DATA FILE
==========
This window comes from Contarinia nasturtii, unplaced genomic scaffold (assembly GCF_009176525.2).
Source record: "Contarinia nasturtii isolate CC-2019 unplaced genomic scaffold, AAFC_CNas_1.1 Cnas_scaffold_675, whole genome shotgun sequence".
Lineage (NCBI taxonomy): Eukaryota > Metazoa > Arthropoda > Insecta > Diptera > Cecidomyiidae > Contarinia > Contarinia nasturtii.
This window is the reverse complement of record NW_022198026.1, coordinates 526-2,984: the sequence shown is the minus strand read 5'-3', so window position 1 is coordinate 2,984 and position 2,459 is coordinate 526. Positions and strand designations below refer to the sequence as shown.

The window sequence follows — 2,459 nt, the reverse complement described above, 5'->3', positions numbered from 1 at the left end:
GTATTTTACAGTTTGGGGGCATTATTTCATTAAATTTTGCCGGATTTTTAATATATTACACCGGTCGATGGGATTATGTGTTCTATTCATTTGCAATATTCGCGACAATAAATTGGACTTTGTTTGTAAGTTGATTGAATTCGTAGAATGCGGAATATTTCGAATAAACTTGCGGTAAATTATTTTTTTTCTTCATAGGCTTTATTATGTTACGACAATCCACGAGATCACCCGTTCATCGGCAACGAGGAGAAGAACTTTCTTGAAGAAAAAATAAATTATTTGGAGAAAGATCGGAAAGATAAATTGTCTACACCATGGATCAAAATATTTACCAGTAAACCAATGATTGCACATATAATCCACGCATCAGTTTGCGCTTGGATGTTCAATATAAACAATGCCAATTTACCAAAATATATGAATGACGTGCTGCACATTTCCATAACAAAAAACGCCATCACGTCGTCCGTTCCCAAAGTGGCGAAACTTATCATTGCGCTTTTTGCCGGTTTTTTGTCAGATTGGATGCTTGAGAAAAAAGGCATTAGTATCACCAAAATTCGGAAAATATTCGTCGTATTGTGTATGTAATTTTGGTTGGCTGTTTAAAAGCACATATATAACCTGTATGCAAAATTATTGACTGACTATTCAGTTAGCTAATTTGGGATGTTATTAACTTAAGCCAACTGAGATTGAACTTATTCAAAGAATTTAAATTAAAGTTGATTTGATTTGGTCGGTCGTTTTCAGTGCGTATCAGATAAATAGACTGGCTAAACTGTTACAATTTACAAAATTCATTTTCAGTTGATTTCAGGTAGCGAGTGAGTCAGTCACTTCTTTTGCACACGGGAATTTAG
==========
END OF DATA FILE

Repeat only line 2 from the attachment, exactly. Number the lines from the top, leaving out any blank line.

Source record: "Contarinia nasturtii isolate CC-2019 unplaced genomic scaffold, AAFC_CNas_1.1 Cnas_scaffold_675, whole genome shotgun sequence".